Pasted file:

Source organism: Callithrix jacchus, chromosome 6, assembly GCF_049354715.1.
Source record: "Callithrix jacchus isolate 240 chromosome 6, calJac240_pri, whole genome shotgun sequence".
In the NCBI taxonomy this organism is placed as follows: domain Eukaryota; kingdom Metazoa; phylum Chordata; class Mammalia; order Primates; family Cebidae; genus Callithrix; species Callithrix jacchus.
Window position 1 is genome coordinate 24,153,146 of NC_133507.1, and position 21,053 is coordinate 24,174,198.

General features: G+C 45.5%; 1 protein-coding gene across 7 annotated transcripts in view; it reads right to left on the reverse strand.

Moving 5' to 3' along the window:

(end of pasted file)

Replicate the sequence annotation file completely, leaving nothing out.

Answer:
Source organism: Callithrix jacchus, chromosome 6, assembly GCF_049354715.1.
Source record: "Callithrix jacchus isolate 240 chromosome 6, calJac240_pri, whole genome shotgun sequence".
In the NCBI taxonomy this organism is placed as follows: domain Eukaryota; kingdom Metazoa; phylum Chordata; class Mammalia; order Primates; family Cebidae; genus Callithrix; species Callithrix jacchus.
Window position 1 is genome coordinate 24,153,146 of NC_133507.1, and position 21,053 is coordinate 24,174,198.

General features: G+C 45.5%; 1 protein-coding gene across 7 annotated transcripts in view; it reads right to left on the reverse strand.

Moving 5' to 3' along the window: